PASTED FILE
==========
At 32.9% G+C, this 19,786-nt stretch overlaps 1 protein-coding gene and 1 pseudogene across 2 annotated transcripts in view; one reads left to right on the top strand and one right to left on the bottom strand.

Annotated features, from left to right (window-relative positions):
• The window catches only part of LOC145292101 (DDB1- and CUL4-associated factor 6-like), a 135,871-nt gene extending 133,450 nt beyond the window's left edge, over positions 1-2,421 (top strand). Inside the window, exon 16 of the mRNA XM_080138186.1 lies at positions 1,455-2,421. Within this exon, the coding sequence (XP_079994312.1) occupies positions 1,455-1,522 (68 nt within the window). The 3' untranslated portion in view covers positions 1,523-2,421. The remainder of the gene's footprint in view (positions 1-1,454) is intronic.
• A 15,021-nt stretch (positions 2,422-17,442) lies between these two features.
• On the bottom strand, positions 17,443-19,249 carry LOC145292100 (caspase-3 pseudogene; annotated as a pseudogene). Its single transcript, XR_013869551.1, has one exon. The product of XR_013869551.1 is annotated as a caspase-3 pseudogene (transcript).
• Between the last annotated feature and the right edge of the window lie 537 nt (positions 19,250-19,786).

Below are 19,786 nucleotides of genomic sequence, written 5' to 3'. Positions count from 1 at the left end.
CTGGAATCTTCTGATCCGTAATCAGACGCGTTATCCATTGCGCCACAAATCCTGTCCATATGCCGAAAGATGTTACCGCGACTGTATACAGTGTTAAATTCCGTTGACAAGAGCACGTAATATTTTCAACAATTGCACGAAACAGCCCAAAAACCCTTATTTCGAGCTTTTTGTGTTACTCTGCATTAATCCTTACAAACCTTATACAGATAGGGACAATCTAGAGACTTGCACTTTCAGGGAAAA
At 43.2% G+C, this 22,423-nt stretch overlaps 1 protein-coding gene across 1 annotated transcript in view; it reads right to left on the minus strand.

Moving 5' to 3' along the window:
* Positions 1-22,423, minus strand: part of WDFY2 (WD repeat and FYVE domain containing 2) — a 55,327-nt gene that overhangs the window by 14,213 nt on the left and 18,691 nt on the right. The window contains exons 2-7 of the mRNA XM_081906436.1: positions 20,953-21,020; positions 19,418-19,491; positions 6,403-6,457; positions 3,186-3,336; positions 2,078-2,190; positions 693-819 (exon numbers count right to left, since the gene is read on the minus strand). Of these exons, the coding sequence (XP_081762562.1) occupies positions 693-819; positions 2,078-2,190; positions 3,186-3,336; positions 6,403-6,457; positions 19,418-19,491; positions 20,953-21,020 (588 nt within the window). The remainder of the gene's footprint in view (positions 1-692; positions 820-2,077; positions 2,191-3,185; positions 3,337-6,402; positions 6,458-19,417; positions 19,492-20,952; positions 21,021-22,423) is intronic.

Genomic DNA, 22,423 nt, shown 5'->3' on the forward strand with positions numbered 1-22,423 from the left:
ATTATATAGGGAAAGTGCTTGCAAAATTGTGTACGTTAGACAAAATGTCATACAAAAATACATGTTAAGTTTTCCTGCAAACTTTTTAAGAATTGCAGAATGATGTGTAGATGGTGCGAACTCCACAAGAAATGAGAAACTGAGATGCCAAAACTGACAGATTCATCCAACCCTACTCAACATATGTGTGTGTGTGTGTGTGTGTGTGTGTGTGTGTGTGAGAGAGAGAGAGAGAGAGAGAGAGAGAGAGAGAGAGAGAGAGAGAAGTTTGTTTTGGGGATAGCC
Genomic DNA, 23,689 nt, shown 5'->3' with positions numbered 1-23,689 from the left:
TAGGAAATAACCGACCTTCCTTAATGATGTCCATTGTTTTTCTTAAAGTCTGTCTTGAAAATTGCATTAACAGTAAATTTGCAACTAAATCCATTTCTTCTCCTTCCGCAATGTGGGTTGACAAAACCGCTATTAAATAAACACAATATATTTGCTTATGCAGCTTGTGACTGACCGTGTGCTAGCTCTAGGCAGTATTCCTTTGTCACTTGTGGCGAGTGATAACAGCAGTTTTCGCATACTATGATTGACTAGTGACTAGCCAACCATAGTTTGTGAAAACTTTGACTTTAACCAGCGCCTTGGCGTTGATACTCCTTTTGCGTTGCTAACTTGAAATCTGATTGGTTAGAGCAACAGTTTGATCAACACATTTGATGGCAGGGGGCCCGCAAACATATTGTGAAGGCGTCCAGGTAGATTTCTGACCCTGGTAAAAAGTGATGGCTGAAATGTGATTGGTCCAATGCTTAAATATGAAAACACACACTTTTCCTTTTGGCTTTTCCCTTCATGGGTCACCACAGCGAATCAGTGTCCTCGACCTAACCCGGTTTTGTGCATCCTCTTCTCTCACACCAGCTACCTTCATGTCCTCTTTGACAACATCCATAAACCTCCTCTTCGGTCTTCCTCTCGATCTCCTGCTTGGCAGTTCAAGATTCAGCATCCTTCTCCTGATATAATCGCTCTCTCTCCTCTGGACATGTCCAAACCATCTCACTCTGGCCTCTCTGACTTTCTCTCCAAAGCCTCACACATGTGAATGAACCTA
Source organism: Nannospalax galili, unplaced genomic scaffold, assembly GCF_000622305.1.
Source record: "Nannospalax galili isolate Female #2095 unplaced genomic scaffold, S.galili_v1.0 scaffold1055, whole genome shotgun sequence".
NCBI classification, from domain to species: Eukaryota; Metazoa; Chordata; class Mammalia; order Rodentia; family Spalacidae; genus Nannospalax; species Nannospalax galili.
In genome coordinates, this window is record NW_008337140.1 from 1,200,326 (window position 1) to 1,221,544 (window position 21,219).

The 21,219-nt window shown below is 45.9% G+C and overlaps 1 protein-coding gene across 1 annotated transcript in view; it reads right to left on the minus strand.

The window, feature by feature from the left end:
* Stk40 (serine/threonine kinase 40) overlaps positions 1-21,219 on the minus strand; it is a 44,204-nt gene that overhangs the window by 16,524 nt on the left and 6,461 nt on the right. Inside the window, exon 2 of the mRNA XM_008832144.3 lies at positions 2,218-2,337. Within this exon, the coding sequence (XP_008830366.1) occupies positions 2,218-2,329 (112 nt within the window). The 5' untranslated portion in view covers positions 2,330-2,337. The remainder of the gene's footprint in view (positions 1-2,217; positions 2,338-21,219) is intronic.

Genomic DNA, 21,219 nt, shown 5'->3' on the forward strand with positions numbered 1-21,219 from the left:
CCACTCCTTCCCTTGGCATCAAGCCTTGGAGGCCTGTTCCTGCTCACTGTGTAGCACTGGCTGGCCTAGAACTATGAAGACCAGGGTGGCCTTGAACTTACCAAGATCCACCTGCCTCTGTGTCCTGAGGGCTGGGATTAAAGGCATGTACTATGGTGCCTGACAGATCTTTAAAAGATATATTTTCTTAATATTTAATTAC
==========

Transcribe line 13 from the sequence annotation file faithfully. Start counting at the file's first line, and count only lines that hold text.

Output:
ATTATATAGGGAAAGTGCTTGCAAAATTGTGTACGTTAGACAAAATGTCATACAAAAATACATGTTAAGTTTTCCTGCAAACTTTTTAAGAATTGCAGAATGATGTGTAGATGGTGCGAACTCCACAAGAAATGAGAAACTGAGATGCCAAAACTGACAGATTCATCCAACCCTACTCAACATATGTGTGTGTGTGTGTGTGTGTGTGTGTGTGTGTGTGAGAGAGAGAGAGAGAGAGAGAGAGAGAGAGAGAGAGAGAGAGAGAAGTTTGTTTTGGGGATAGCC